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Drivers of ‘stuck trucks’ on La Jolla hillside may be cited: Residents urged to report incidents to police

stuck-truck.jpg
A ‘stuck truck’ on Torrey Pines Road trying to turn onto Hillside Drive in La Jolla
(Courtesy Photo)

Residents fighting the proliferation of so-called “stuck trucks” on Torrey Pines Road won a victory this month, when La Jolla Community Planning Association (LJCPA) Hillside Drive ad hoc committee chair Diane Kane announced those drivers can now be ticketed. At least six “stuck truck” reports have come into La Jolla Light since spring.

Large trucks become stuck at the curb incline when they attempt to turn onto the steep Hillside Drive and other adjoining streets, blocking at least one lane of eastbound traffic on Torrey Pines Road and preventing residents from accessing neighborhood streets.

Previously, in order to be ticketed, police would have to observe the truck making the turn and getting stuck. However, Kane said the San Diego City Attorney’s Office recently opined that is not the case. (But a statement from the City Attorney’s office indicates: “Any legal advice we provide to San Diego Police Department is confidential due to attorney-client privilege. We cannot comment on any advice we gave in this matter.”)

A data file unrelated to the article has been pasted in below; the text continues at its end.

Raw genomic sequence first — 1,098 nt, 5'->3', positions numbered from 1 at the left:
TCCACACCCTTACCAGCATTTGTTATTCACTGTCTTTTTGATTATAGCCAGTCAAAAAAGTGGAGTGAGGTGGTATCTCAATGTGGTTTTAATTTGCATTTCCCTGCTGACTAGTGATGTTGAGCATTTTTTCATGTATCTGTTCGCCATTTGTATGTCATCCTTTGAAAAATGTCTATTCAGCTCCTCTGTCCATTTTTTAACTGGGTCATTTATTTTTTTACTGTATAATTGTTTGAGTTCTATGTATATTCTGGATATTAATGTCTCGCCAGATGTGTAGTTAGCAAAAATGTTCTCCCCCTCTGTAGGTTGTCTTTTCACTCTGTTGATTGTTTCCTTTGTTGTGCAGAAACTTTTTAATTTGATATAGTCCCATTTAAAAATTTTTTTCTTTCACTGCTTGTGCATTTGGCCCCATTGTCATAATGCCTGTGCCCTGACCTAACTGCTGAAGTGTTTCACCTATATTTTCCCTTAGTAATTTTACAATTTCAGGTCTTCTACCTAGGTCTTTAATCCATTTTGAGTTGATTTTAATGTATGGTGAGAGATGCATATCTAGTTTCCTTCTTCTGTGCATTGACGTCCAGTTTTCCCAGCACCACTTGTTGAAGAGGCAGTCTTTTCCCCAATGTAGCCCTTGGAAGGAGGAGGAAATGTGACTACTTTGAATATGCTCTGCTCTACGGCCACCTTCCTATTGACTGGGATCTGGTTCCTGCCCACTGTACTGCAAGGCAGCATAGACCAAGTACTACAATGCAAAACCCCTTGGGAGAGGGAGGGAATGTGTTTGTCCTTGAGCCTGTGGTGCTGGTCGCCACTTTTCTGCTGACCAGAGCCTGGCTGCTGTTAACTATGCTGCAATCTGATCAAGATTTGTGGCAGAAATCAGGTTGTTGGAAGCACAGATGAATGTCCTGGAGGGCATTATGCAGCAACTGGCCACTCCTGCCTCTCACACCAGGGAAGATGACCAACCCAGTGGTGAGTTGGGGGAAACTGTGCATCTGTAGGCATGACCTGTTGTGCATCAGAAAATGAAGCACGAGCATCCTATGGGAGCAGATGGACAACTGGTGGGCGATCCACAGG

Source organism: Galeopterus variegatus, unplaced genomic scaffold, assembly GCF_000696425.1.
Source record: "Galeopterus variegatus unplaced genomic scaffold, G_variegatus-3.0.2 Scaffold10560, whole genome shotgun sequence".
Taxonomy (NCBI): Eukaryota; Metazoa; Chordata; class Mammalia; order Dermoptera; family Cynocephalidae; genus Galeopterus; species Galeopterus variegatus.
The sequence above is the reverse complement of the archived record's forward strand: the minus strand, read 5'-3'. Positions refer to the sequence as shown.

Kane said to report a stuck truck and have the driver cited, residents should call the Police Department’s Northern Division non-emergency number: (619) 531-2000. She said she hopes “word will get around” to other truck drivers and deter the practice.

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She added this change comes with the City re-evaluating its signage at the site. The City has had signs reading: “Tractors-Semis over 25 feet, Kingpin to rear axle not advised” on Torrey Pines Road before the left-turn lane leading to Hillside Drive. This sign has been in place since 2016 when the issue first emerged.

Another sign has been posted on Torrey Pines Road heading toward the troublesome left turn, between Little Street and Viking Way. It reads on a diamond-shaped sign: “No left turn into Hillside Drive,” with a small rectangular sign reading: “Trucks Over 5 Tons” under it.

However, Kane explained that according to the California Vehicle Code, if a sign is yellow, it is considered an “advisory” and those that violate the advisory would not necessarily be ticketed.

“Trucks are continuing to get stuck, so the signage isn’t working and the City is looking at additional remedies,” Kane said. “That’s in the works, but I don’t know what or when they will be installed.”


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